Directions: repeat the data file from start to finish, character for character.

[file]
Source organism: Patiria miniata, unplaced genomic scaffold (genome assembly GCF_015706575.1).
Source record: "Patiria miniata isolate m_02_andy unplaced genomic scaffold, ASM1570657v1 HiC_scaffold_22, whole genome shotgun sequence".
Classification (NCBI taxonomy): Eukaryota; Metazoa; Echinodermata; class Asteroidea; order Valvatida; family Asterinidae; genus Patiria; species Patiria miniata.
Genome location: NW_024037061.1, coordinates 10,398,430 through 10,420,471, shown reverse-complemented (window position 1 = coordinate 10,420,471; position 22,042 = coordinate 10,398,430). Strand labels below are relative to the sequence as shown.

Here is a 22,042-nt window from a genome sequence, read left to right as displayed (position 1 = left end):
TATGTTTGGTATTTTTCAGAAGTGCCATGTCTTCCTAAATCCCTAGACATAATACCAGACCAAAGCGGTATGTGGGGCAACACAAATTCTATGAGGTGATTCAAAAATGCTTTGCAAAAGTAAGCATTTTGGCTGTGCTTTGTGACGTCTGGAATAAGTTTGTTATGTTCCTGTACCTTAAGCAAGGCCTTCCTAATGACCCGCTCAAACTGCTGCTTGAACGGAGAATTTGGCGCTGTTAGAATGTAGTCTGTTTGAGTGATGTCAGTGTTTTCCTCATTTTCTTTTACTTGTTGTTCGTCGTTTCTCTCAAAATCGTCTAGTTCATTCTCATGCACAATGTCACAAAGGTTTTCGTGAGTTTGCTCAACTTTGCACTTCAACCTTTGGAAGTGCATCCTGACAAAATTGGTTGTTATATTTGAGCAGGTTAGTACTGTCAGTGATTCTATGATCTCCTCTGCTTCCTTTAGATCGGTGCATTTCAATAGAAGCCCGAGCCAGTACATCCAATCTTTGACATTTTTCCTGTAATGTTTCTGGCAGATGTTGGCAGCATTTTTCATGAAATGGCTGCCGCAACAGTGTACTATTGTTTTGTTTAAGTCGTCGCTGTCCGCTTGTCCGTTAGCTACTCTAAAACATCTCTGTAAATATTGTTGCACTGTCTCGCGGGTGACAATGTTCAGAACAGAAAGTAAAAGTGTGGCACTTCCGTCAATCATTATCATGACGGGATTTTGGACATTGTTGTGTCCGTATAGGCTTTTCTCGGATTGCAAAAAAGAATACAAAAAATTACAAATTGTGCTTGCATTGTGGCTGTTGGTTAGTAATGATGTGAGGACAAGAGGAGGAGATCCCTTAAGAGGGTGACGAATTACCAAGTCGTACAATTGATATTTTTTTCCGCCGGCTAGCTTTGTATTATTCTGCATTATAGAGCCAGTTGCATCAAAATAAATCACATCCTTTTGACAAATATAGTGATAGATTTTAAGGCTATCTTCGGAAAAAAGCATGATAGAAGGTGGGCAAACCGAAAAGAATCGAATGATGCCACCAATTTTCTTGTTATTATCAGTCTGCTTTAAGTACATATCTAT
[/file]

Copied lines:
Source organism: Patiria miniata, unplaced genomic scaffold (genome assembly GCF_015706575.1).
Source record: "Patiria miniata isolate m_02_andy unplaced genomic scaffold, ASM1570657v1 HiC_scaffold_22, whole genome shotgun sequence".
Classification (NCBI taxonomy): Eukaryota; Metazoa; Echinodermata; class Asteroidea; order Valvatida; family Asterinidae; genus Patiria; species Patiria miniata.
Genome location: NW_024037061.1, coordinates 10,398,430 through 10,420,471, shown reverse-complemented (window position 1 = coordinate 10,420,471; position 22,042 = coordinate 10,398,430). Strand labels below are relative to the sequence as shown.

Here is a 22,042-nt window from a genome sequence, read left to right as displayed (position 1 = left end):
TATGTTTGGTATTTTTCAGAAGTGCCATGTCTTCCTAAATCCCTAGACATAATACCAGACCAAAGCGGTATGTGGGGCAACACAAATTCTATGAGGTGATTCAAAAATGCTTTGCAAAAGTAAGCATTTTGGCTGTGCTTTGTGACGTCTGGAATAAGTTTGTTATGTTCCTGTACCTTAAGCAAGGCCTTCCTAATGACCCGCTCAAACTGCTGCTTGAACGGAGAATTTGGCGCTGTTAGAATGTAGTCTGTTTGAGTGATGTCAGTGTTTTCCTCATTTTCTTTTACTTGTTGTTCGTCGTTTCTCTCAAAATCGTCTAGTTCATTCTCATGCACAATGTCACAAAGGTTTTCGTGAGTTTGCTCAACTTTGCACTTCAACCTTTGGAAGTGCATCCTGACAAAATTGGTTGTTATATTTGAGCAGGTTAGTACTGTCAGTGATTCTATGATCTCCTCTGCTTCCTTTAGATCGGTGCATTTCAATAGAAGCCCGAGCCAGTACATCCAATCTTTGACATTTTTCCTGTAATGTTTCTGGCAGATGTTGGCAGCATTTTTCATGAAATGGCTGCCGCAACAGTGTACTATTGTTTTGTTTAAGTCGTCGCTGTCCGCTTGTCCGTTAGCTACTCTAAAACATCTCTGTAAATATTGTTGCACTGTCTCGCGGGTGACAATGTTCAGAACAGAAAGTAAAAGTGTGGCACTTCCGTCAATCATTATCATGACGGGATTTTGGACATTGTTGTGTCCGTATAGGCTTTTCTCGGATTGCAAAAAAGAATACAAAAAATTACAAATTGTGCTTGCATTGTGGCTGTTGGTTAGTAATGATGTGAGGACAAGAGGAGGAGATCCCTTAAGAGGGTGACGAATTACCAAGTCGTACAATTGATATTTTTTTCCGCCGGCTAGCTTTGTATTATTCTGCATTATAGAGCCAGTTGCATCAAAATAAATCACATCCTTTTGACAAATATAGTGATAGATTTTAAGGCTATCTTCGGAAAAAAGCATGATAGAAGGTGGGCAAACCGAAAAGAATCGAATGATGCCACCAATTTTCTTGTTATTATCAGTCTGCTTTAAGTACATATCTAT